Televised Presidential Debates: Advocacy in Contemporary America

By Susan A. Hellweg; Michael Pfau et al. | Go to book overview

Chapter One
History of Television Involvement in Presidential Debates

We should see debates for what they are, the only chance voters have to get a close-up look at those who might be President, unfiltered by the media or advertising agencies.

-- Political Commentator Edward J. Rollins ( 1988, p. 1)

Debates offer an imperfect but valuable chance for a mass audience to try to distinguish image from reality.

-- Political Commentator George J. Church ( 1984b, p. 31)

The role of the broadcasting industry in presidential debates has been vital to their initial development and institutionalization, ensuring that candidates have participated in them and making candidates accessible to voters through them. This role has changed substantially as debates have evolved, primarily through regulatory effects. The first broadcast debate occurred on radio on May 17, 1948, from Portland, Oregon, between Republicans Thomas Dewey and Harold Stassen in connection with the state primary. This one-hour encounter featured 20-minute opening statements and 81/2-minute rebuttals from the candidates. It focused on a single issue, the question of outlawing communism in the United States, with Stassen taking the affirmative and Dewey the negative ( Ray, 1961). This nationally broadcast debate drew an audience estimated between forty and eighty million listeners ( Jamieson & Birdsell, 1988, p. 90).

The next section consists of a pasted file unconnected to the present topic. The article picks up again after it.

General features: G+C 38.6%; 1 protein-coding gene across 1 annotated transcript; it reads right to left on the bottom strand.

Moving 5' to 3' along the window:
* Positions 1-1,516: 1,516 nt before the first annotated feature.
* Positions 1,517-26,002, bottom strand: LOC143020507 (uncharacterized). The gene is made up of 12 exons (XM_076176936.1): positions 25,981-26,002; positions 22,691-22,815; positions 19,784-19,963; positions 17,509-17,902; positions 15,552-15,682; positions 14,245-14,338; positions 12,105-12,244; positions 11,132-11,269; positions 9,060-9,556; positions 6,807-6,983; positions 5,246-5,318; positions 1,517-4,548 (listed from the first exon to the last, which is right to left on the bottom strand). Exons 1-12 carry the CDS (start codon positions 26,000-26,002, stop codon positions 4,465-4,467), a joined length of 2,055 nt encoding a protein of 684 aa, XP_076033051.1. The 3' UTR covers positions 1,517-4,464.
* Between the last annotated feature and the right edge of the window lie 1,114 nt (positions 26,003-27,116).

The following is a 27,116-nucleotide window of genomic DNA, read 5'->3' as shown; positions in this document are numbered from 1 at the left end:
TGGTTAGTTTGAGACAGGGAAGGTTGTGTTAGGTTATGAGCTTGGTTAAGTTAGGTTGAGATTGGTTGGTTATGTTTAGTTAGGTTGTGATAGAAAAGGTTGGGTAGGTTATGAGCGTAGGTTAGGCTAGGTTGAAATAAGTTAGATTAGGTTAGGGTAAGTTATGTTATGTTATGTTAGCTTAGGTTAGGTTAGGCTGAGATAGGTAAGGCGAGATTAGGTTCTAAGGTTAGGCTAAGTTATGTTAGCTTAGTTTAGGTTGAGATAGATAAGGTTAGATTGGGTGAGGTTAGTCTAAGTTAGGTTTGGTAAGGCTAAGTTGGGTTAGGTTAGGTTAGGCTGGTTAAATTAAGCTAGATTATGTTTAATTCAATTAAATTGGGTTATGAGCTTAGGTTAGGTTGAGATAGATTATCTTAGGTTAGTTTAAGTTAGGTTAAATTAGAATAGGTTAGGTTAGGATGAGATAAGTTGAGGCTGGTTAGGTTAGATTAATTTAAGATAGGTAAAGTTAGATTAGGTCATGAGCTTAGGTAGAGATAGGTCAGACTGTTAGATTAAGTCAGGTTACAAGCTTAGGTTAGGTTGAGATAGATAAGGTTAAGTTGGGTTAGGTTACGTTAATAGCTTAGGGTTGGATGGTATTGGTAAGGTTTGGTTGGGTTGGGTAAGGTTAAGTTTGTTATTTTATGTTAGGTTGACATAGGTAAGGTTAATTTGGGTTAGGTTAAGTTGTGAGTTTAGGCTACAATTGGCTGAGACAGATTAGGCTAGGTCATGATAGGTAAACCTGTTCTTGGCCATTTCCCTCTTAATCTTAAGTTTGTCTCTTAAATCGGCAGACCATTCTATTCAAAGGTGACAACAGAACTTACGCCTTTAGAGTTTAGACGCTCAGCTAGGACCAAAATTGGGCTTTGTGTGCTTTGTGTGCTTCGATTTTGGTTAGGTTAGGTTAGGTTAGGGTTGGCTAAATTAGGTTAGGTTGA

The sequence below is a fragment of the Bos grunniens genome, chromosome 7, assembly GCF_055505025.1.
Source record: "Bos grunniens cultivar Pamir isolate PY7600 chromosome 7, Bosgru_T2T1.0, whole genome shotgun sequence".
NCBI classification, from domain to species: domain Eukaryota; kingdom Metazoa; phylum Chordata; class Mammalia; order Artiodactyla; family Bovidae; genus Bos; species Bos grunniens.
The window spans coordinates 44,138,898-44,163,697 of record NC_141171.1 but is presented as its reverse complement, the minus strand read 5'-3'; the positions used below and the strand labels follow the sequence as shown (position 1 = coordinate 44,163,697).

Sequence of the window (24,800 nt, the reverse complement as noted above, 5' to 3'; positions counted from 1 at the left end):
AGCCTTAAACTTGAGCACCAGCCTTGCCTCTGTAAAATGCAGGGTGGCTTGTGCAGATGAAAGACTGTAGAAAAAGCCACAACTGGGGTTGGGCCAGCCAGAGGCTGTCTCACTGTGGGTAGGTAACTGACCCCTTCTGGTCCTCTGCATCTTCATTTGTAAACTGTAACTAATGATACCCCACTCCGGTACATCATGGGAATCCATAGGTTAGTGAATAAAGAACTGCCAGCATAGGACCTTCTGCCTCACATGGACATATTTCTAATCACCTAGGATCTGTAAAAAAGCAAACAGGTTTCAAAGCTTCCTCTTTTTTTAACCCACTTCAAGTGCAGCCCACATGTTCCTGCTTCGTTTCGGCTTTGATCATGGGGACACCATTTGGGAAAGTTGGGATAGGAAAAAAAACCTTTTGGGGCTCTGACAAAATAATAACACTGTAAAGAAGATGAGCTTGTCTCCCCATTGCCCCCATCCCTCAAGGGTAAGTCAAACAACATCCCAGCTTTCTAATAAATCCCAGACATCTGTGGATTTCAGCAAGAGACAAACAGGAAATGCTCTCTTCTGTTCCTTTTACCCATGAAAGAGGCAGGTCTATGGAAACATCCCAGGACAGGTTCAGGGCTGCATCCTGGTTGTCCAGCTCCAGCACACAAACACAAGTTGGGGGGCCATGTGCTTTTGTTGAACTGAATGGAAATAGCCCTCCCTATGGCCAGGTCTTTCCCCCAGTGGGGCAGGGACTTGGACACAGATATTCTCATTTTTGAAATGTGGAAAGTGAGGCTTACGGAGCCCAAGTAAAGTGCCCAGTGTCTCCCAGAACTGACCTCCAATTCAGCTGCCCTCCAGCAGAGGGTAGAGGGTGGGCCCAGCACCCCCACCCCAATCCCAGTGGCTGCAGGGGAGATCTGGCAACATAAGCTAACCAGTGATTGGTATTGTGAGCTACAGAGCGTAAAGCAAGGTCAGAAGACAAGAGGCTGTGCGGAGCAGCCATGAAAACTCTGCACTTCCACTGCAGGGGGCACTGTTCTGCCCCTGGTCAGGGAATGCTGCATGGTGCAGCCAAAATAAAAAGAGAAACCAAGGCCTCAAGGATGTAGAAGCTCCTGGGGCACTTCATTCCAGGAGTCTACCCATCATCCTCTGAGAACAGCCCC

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Televised Presidential Debates: Advocacy in Contemporary America
Table of contents

Table of contents

  • Title Page iii
  • Copyright Acknowledgments v
  • Contents ix
  • About the Series xi
  • Notes xiii
  • Series Foreword xv
  • Note xix
  • References xix
  • Preface xxi
  • Chapter One - History of Television Involvement in Presidential Debates 1
  • Note 19
  • Chapter Two - The Structure of Presidential Debate Formats 21
  • Chapter Three - The Verbal Dimension of Presidential Debates 37
  • Chapter Four - The Visual Dimension of Presidential Debates 71
  • Chapter Five - The Impacts of Presidential Debates 101
  • Conclusions 125
  • Appendix 129
  • References 133
  • Author Index 155
  • About the Authors 167
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